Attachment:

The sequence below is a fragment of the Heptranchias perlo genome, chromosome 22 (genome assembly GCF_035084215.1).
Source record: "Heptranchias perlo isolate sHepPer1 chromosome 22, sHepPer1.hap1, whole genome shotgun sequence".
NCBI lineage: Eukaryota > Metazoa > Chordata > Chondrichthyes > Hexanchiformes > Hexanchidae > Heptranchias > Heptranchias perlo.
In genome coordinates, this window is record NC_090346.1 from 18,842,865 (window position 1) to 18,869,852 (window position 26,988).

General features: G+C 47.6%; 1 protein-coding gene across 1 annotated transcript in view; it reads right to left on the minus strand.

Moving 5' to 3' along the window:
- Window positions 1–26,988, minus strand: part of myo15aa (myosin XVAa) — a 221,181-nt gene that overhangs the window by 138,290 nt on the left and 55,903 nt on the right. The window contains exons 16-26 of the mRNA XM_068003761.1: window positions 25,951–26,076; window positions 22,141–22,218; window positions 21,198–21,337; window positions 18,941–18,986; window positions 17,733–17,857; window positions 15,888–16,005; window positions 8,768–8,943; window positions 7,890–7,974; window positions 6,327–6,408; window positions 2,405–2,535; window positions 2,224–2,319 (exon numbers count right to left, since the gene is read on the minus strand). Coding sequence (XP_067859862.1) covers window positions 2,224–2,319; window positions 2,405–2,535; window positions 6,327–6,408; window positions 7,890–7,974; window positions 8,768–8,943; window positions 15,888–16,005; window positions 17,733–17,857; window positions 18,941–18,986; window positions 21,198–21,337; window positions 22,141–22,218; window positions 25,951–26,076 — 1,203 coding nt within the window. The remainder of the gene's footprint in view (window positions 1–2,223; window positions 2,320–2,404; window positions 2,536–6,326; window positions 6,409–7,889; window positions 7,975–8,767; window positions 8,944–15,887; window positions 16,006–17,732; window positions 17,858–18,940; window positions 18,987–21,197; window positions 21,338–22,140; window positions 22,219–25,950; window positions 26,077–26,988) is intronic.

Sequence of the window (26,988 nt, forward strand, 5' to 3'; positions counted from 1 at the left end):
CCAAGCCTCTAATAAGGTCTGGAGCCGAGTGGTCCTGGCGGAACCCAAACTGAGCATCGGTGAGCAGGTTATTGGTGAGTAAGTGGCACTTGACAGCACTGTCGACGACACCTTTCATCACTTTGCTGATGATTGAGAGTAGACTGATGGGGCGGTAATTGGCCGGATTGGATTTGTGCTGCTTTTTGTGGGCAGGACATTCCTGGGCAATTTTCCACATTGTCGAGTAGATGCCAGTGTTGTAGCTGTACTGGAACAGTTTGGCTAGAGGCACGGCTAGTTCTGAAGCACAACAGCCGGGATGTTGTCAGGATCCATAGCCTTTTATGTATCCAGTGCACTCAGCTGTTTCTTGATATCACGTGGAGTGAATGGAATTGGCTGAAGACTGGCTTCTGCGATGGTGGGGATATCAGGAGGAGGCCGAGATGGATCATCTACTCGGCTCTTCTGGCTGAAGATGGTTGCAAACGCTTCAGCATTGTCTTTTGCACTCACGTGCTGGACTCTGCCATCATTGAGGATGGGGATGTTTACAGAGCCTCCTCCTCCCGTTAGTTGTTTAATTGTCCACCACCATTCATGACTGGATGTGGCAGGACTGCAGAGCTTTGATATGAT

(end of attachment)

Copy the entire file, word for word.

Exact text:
The sequence below is a fragment of the Heptranchias perlo genome, chromosome 22 (genome assembly GCF_035084215.1).
Source record: "Heptranchias perlo isolate sHepPer1 chromosome 22, sHepPer1.hap1, whole genome shotgun sequence".
NCBI lineage: Eukaryota > Metazoa > Chordata > Chondrichthyes > Hexanchiformes > Hexanchidae > Heptranchias > Heptranchias perlo.
In genome coordinates, this window is record NC_090346.1 from 18,842,865 (window position 1) to 18,869,852 (window position 26,988).

General features: G+C 47.6%; 1 protein-coding gene across 1 annotated transcript in view; it reads right to left on the minus strand.

Moving 5' to 3' along the window:
- Window positions 1–26,988, minus strand: part of myo15aa (myosin XVAa) — a 221,181-nt gene that overhangs the window by 138,290 nt on the left and 55,903 nt on the right. The window contains exons 16-26 of the mRNA XM_068003761.1: window positions 25,951–26,076; window positions 22,141–22,218; window positions 21,198–21,337; window positions 18,941–18,986; window positions 17,733–17,857; window positions 15,888–16,005; window positions 8,768–8,943; window positions 7,890–7,974; window positions 6,327–6,408; window positions 2,405–2,535; window positions 2,224–2,319 (exon numbers count right to left, since the gene is read on the minus strand). Coding sequence (XP_067859862.1) covers window positions 2,224–2,319; window positions 2,405–2,535; window positions 6,327–6,408; window positions 7,890–7,974; window positions 8,768–8,943; window positions 15,888–16,005; window positions 17,733–17,857; window positions 18,941–18,986; window positions 21,198–21,337; window positions 22,141–22,218; window positions 25,951–26,076 — 1,203 coding nt within the window. The remainder of the gene's footprint in view (window positions 1–2,223; window positions 2,320–2,404; window positions 2,536–6,326; window positions 6,409–7,889; window positions 7,975–8,767; window positions 8,944–15,887; window positions 16,006–17,732; window positions 17,858–18,940; window positions 18,987–21,197; window positions 21,338–22,140; window positions 22,219–25,950; window positions 26,077–26,988) is intronic.

Sequence of the window (26,988 nt, forward strand, 5' to 3'; positions counted from 1 at the left end):
CCAAGCCTCTAATAAGGTCTGGAGCCGAGTGGTCCTGGCGGAACCCAAACTGAGCATCGGTGAGCAGGTTATTGGTGAGTAAGTGGCACTTGACAGCACTGTCGACGACACCTTTCATCACTTTGCTGATGATTGAGAGTAGACTGATGGGGCGGTAATTGGCCGGATTGGATTTGTGCTGCTTTTTGTGGGCAGGACATTCCTGGGCAATTTTCCACATTGTCGAGTAGATGCCAGTGTTGTAGCTGTACTGGAACAGTTTGGCTAGAGGCACGGCTAGTTCTGAAGCACAACAGCCGGGATGTTGTCAGGATCCATAGCCTTTTATGTATCCAGTGCACTCAGCTGTTTCTTGATATCACGTGGAGTGAATGGAATTGGCTGAAGACTGGCTTCTGCGATGGTGGGGATATCAGGAGGAGGCCGAGATGGATCATCTACTCGGCTCTTCTGGCTGAAGATGGTTGCAAACGCTTCAGCATTGTCTTTTGCACTCACGTGCTGGACTCTGCCATCATTGAGGATGGGGATGTTTACAGAGCCTCCTCCTCCCGTTAGTTGTTTAATTGTCCACCACCATTCATGACTGGATGTGGCAGGACTGCAGAGCTTTGATATGAT